As You Are

There are no Nirvana songs in As You Are. It makes sense: More than a few seconds of the iconic, underwater guitar warble from the radio smash in question would probably cost more than the entire budget of this tiny American indie. Still, we are talking about a movie named for a Nirvana song, that follows a couple of teenagers obsessed with Nirvana, and that uses Nirvana frontman Kurt Cobain’s suicide as a plot point. The omission feels a little glaring, even distracting. So, too, does the absence of any music from the mid-’90s, when As You Are is set. While the characters gush about the Melvins and Mudhoney and GG Allin, director Miles Joris-Peyrafitte and avant-garde composer Patrick Higgins provide their own original soundtrack. Sometimes it sounds like outtakes from an Explosions In The Sky record. Other times it sounds like an imitation of the moody synth score from It Follows. Never does it sound much like something grunge fans might like.


Is this an unfair nitpick? There probably aren’t too many Portland skater kids who listen to Nino Rota, but that didn’t hurt Gus Van Sant’s sublime teenage daydream Paranoid Park, which uses the Italian composer’s music extensively. The big difference is that era is the only thing theoretically distinguishing As You Are, about the friendship or maybe more that develops between a couple of shaggy-haired high school boys, from a hundred other movies vaguely like it. But without any period-specific music to help establish a sense of time and place—a real cultural backdrop—even the setting remains a little fuzzy. Were it not for an abundance of flannel and a dearth of cellphones, this movie could easily be set here and now.

“Are you some kind of Holden Caulfield suburban tragedy?” Mark (Charlie Heaton) asks Jack (Owen Campbell) when their parents start dating. The short answer would be yes, though Mark—who’s more confident than his lanky new companion—has plenty of his own disdain for the phonies. Mark and Jack bond over weed and records (though, again, we don’t actually hear the latter), commiserating about the shittiness of their school and taking beatings from the local meatheads. The two also start palling around with a pretty classmate, Sarah (Amandla Stenberg, who played Rue in The Hunger Games), but the resulting love triangle isn’t a competition for her affection. If anything, she’s a buffer between two boys gently falling for each other.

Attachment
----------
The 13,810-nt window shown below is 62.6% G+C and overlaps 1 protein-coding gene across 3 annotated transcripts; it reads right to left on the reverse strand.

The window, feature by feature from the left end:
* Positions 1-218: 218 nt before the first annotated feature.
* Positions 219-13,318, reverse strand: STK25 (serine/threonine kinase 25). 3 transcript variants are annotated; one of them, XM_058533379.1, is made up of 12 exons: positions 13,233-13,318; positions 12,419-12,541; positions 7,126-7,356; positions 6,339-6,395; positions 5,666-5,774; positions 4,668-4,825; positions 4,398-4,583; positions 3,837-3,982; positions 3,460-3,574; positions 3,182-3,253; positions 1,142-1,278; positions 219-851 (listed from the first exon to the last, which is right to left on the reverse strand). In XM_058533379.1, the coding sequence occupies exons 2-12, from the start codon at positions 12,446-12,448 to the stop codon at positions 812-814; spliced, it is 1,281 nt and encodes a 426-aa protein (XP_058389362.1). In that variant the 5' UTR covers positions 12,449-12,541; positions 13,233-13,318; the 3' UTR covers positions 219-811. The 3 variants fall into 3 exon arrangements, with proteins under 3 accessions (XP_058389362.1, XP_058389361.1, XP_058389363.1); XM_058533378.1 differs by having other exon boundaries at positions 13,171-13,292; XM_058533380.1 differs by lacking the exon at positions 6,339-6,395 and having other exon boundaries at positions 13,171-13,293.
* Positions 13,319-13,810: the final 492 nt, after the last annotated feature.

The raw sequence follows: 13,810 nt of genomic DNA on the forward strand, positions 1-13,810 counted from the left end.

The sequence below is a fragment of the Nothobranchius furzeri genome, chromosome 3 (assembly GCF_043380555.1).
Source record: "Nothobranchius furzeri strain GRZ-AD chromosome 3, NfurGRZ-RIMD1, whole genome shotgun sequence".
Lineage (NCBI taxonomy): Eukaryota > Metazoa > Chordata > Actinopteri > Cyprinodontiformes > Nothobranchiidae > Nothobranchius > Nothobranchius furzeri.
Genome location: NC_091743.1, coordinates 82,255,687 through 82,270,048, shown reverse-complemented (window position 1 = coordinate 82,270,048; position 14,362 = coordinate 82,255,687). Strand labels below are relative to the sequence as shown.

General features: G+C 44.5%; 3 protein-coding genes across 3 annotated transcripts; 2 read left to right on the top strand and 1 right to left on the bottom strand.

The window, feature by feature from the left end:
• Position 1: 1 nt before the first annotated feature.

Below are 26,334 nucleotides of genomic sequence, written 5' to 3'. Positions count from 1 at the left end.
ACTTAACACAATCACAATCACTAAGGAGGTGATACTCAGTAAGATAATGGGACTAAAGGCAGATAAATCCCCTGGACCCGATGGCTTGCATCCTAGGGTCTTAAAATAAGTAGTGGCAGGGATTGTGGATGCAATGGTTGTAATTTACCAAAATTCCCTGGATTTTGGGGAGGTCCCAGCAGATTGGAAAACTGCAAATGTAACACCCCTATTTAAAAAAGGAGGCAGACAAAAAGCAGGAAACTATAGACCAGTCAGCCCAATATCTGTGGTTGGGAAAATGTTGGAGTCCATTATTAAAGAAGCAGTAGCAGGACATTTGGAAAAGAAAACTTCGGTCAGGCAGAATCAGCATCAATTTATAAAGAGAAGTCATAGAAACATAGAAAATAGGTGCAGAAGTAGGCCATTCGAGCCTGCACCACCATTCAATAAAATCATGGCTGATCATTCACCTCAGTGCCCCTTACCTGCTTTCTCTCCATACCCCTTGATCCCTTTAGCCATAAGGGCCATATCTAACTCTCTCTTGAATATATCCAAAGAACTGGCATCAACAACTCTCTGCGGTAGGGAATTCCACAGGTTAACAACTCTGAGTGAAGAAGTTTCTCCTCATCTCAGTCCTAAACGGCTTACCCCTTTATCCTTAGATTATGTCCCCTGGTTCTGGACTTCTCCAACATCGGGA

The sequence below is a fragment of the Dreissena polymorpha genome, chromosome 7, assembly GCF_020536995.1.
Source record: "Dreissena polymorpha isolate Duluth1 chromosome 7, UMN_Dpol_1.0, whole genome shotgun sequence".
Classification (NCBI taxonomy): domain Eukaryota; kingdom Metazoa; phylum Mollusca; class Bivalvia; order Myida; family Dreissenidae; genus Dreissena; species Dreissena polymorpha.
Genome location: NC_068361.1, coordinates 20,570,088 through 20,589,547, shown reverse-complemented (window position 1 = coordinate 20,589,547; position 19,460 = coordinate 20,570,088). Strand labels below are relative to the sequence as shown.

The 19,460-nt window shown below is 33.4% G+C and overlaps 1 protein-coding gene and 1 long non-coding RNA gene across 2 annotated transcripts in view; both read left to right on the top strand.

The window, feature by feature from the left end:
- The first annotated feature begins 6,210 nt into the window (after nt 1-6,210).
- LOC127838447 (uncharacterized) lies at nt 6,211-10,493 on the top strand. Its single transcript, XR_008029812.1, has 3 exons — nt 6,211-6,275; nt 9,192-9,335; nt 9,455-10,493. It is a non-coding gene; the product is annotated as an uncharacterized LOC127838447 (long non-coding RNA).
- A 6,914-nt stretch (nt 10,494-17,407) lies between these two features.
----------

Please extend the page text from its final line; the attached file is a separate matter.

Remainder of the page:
Campbell, best known perhaps for the significant role he played in the second season of The Americans, has a willowy vulnerability that will ring true to anyone who feels (or felt) just too raw-nerve sensitive for the mundane terrors of high school. And Heaton is as convincing as a Clinton-era misfit romantic—an other-side-of-the-tracks lover boy—as he was as the Reagan-era version of the same on Stranger Things. They have good chemistry, but As You Are cages it within a flashback framework: Scenes of the major characters sitting down for videotaped police interrogations reduce the relationship to clues and red herrings. Does the terrible… something we know will eventually happen involve Mark’s domineering ex-military father (Scott Cohen, surprisingly sympathetic in a role that could have been much more one-note)? A mere process of elimination hints at who will be left standing by the end. And Chekhov would probably have something to say about the pair of handguns that pop up in the first act.


What this mystery component does is make As You Are feel like a banal true-crime story brought unnecessarily to the screen, when really it’s an expansion of a strictly fictional short (which does help account for the skimpiness of the narrative). But this isn’t a film that needed investigative urgency. It fares best when simply behaving like a grungier, meandering Perks Of Being A Wallflower—when just keeping downtime with its outcast heroes as they cut class, talk shit, and tiptoe into the shallow waters of first romance. Oh, and bicker about music, too: There’s a nice offhand moment when Jack defends Pearl Jam to Mark, whose only real rebuttal is to just repeat “Jeremy“ over and over again. It feels like a real argument real teenagers might have had in 1994. Of course, actually playing some of the music they’re talking about wouldn’t have hurt.